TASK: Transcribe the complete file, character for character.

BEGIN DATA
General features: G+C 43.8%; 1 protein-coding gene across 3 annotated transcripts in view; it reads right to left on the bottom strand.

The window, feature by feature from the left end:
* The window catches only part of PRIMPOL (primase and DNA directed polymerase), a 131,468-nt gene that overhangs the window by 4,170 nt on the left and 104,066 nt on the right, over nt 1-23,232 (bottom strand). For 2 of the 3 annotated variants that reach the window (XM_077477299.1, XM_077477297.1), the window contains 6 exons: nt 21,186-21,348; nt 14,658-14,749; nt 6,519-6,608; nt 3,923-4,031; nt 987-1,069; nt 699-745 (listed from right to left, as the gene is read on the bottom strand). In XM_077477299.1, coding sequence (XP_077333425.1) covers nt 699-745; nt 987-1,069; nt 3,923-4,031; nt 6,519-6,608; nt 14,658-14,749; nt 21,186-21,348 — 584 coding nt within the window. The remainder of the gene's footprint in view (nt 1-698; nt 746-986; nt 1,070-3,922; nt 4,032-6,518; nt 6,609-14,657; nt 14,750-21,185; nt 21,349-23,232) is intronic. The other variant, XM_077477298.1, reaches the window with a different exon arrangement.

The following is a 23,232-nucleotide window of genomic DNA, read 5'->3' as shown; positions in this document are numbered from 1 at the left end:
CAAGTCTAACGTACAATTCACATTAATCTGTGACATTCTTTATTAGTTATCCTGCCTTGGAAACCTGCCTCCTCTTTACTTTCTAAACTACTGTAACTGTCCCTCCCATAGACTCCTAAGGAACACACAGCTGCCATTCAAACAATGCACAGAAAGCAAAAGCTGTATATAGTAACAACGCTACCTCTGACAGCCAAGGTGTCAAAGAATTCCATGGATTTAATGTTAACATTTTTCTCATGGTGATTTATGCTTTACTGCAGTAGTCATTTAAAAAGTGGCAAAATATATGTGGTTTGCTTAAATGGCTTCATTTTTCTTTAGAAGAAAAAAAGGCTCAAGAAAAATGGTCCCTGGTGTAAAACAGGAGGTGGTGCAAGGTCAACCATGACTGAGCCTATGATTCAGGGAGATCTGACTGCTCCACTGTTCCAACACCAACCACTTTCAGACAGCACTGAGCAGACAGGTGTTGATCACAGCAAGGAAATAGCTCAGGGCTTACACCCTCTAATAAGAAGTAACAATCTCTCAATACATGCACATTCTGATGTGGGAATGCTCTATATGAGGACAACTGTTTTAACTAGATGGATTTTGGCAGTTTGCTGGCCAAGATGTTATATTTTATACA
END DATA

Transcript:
General features: G+C 43.8%; 1 protein-coding gene across 3 annotated transcripts in view; it reads right to left on the bottom strand.

The window, feature by feature from the left end:
* The window catches only part of PRIMPOL (primase and DNA directed polymerase), a 131,468-nt gene that overhangs the window by 4,170 nt on the left and 104,066 nt on the right, over nt 1-23,232 (bottom strand). For 2 of the 3 annotated variants that reach the window (XM_077477299.1, XM_077477297.1), the window contains 6 exons: nt 21,186-21,348; nt 14,658-14,749; nt 6,519-6,608; nt 3,923-4,031; nt 987-1,069; nt 699-745 (listed from right to left, as the gene is read on the bottom strand). In XM_077477299.1, coding sequence (XP_077333425.1) covers nt 699-745; nt 987-1,069; nt 3,923-4,031; nt 6,519-6,608; nt 14,658-14,749; nt 21,186-21,348 — 584 coding nt within the window. The remainder of the gene's footprint in view (nt 1-698; nt 746-986; nt 1,070-3,922; nt 4,032-6,518; nt 6,609-14,657; nt 14,750-21,185; nt 21,349-23,232) is intronic. The other variant, XM_077477298.1, reaches the window with a different exon arrangement.

The following is a 23,232-nucleotide window of genomic DNA, read 5'->3' as shown; positions in this document are numbered from 1 at the left end:
CAAGTCTAACGTACAATTCACATTAATCTGTGACATTCTTTATTAGTTATCCTGCCTTGGAAACCTGCCTCCTCTTTACTTTCTAAACTACTGTAACTGTCCCTCCCATAGACTCCTAAGGAACACACAGCTGCCATTCAAACAATGCACAGAAAGCAAAAGCTGTATATAGTAACAACGCTACCTCTGACAGCCAAGGTGTCAAAGAATTCCATGGATTTAATGTTAACATTTTTCTCATGGTGATTTATGCTTTACTGCAGTAGTCATTTAAAAAGTGGCAAAATATATGTGGTTTGCTTAAATGGCTTCATTTTTCTTTAGAAGAAAAAAAGGCTCAAGAAAAATGGTCCCTGGTGTAAAACAGGAGGTGGTGCAAGGTCAACCATGACTGAGCCTATGATTCAGGGAGATCTGACTGCTCCACTGTTCCAACACCAACCACTTTCAGACAGCACTGAGCAGACAGGTGTTGATCACAGCAAGGAAATAGCTCAGGGCTTACACCCTCTAATAAGAAGTAACAATCTCTCAATACATGCACATTCTGATGTGGGAATGCTCTATATGAGGACAACTGTTTTAACTAGATGGATTTTGGCAGTTTGCTGGCCAAGATGTTATATTTTATACA